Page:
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Non-Western Theories of Democracy

Mark Chou and Emily Beausoleil

A conventional story is often told about democracy. It is a story that begins somewhere in the West, some millennia ago. From there, or so this telling goes, democracy spread across the continents; traversing from the familiar epicenters of Western civilization—Athens, London, Washington, Versailles—to the exotic and sometimes alien cultural landscapes in the East. The idea that such a model of democracy, based on an essentially Western set of ideals and practices, could one day become universal was perhaps unthinkable to most democrats before the twentieth century. However, today there is very little doubt that democracy on a global scale is both assured and desirable. But there should be no confusion here: this story of democratization, and the projection of democracy’s global future, is one premised on “the export of democratic institutions, developed within a particular cultural context in the West,” that has as its culmination “the end of history” and the triumph of Western liberal democracy in all corners of the globe (Lamont et al. 2015: 1).

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Jean-Paul Gagnon

political theorists committed to the democratization of the workplace to ground themselves in specifics. Instead of working through metaphor and analogy which risks treating workplaces or firms as more or less the same, Frega argues we should first take

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Research Article

Jean-Paul Gagnon and Selen A. Ercan

toward new worlds and new ways of life” today. Robin Rodd's article on Uruguay's “state-driven democratization” follows from the above. Rodd explains how the political party Frente Amplio is reinvigorating Battlismo – an early twentieth

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Reflecting on Fifty Years of Democratic Theory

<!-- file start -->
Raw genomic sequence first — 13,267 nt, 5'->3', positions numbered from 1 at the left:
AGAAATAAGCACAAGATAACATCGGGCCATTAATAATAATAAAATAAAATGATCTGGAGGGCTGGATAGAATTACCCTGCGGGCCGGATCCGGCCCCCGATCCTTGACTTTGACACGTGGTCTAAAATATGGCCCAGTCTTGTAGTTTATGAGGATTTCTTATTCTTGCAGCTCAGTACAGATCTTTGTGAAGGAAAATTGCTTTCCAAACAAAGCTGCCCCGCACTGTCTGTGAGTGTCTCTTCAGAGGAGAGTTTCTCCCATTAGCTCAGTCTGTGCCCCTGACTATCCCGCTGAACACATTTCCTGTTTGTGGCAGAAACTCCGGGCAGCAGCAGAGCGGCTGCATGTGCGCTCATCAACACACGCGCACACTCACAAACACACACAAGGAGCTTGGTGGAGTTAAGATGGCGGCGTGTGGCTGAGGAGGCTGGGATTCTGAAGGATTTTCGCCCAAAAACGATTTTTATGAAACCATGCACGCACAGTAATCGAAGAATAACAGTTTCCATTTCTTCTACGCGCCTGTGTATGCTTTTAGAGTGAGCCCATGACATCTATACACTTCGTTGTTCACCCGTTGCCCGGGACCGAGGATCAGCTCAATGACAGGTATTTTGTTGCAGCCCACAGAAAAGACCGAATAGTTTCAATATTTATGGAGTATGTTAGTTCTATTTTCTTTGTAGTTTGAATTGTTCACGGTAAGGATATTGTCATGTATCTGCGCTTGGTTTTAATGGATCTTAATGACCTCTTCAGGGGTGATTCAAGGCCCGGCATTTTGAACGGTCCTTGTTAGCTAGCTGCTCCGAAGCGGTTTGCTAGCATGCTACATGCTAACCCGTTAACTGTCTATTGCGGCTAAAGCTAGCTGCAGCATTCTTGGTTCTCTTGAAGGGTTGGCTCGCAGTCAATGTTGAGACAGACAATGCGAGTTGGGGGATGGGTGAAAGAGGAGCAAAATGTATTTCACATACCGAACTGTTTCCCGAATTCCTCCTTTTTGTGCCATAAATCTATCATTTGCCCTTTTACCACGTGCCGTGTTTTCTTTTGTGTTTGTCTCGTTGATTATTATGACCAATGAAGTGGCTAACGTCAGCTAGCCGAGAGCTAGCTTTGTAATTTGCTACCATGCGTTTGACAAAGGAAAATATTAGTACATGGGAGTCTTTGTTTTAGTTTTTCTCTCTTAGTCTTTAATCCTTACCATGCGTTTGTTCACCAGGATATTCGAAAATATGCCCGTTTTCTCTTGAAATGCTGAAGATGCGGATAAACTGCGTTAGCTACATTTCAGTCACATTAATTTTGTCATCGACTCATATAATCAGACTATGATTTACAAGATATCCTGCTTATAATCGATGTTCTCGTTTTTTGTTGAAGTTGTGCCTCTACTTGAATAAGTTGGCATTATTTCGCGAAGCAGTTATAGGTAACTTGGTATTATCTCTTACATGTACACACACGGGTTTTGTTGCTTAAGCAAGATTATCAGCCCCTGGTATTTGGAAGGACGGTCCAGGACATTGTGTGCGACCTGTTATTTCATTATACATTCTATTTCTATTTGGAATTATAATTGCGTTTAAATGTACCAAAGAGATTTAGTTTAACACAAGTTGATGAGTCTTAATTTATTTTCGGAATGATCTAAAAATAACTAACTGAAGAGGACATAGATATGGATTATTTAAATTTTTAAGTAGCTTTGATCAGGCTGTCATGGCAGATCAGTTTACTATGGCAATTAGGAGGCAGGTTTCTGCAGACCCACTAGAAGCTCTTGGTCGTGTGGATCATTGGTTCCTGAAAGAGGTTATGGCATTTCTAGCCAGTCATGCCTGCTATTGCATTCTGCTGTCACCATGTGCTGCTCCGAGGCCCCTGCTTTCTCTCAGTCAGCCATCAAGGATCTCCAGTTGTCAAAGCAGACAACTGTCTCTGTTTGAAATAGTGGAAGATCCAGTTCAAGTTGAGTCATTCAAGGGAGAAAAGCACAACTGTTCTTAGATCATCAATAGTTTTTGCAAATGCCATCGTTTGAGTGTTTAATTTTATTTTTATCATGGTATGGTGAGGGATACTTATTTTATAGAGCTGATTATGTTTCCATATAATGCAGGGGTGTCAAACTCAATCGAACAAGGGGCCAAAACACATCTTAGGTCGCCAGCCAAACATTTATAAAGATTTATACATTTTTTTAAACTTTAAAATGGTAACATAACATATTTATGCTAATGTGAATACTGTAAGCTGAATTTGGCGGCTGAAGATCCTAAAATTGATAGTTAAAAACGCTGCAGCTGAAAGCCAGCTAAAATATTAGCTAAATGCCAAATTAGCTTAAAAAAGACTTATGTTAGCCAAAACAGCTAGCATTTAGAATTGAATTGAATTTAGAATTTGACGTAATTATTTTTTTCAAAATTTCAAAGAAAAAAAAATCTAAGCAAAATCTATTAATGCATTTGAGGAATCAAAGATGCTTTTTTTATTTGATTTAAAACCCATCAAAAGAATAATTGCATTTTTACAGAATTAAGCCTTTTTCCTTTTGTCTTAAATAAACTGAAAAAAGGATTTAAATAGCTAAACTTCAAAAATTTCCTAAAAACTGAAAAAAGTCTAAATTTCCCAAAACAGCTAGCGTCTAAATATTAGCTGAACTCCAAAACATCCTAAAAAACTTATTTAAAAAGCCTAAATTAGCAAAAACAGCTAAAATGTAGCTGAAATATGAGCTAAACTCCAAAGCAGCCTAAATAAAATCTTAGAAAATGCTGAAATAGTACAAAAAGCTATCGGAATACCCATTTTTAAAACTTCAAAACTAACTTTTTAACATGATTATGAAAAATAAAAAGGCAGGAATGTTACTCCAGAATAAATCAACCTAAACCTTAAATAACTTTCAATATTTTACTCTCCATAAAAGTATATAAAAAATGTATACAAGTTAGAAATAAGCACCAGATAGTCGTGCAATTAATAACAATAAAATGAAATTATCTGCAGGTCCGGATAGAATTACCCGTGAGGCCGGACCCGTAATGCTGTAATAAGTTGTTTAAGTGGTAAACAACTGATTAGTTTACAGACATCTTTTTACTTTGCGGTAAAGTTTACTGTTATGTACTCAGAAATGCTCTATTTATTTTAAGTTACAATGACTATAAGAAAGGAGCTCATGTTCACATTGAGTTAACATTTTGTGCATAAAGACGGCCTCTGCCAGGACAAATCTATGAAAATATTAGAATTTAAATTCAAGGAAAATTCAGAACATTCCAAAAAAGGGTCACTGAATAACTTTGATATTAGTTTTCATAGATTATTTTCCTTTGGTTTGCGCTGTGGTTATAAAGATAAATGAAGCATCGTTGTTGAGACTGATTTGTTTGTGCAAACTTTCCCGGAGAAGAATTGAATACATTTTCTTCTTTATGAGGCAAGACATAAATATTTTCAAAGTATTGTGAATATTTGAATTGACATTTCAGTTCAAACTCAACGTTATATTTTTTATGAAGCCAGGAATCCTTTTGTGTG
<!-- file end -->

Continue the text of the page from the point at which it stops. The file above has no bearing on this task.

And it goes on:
Carole Pateman in Conversation with Graham Smith

Carole Pateman and Graham Smith

't know. I went there in 2015 and got the impression that participatory budgeting had already probably peaked. Smith: We seem to be getting back to your earlier point that we don't spend enough time thinking about what it means to democratize the

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A Radical Democratic Lens to Rejuvenating European Union Democracy Support

Thinking about the Political with a Capital P

Nathan Vandeputte

fact such support should be abolished, and if not, whether such support itself must or could be democratized through including—rather than excluding—more plural perspectives of democracy ( Koelble and Lipuma 2008 ; Kurki 2013 ; Rutazibwa 2014

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What Is Democratic Theory?

Rikki Dean, Jean-Paul Gagnon, and Hans Asenbaum

rather than politics that is at the vanguard of democratization ( Boswell 2016 ; Dean 2017 ; Warren 2009 ). In addition, there are increasing attempts to democratize the provision of community and public services, as documented by scholars of

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The Rise of Despotic Majoritarianism

Benjamin Abrams

institutions, a balance of powers, and an independent judiciary. Such a model has been widely exported and promoted by Western powers for almost a century and persists as the backbone of global democratization discourse ( Dryzek and Holmes 2002 ; Huntington

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Opportunity in the Crisis of Democracy

Jean-Paul Gagnon and George Vasilev

action to address the very deficiencies crippling existing democratic practice. In today’s world, such deficiencies include citizen disengagement, de-democratization and regression toward authoritarianism, far right populism, accountability deficits among

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Beyond Deliberative Systems

Pluralizing the Debate

Hans Asenbaum

interconnection between and democratization of economic, societal, and political configurations. They rethink the very principles that current societies are built on and suggest moving from current competition to collaborative commoning. The poststructuralist

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Book Reviews

Dominik Austrup, Marion Repetti, Andreas Avgousti, Th. W. Bottelier, and Antonin Lacelle-Webster

discussion on how these new trends threaten or transform democracies. In her conclusions, Dimova emphasizes the democratization of the access to political debate in the Media Age, and the globalization of democratic systems, but also their complexification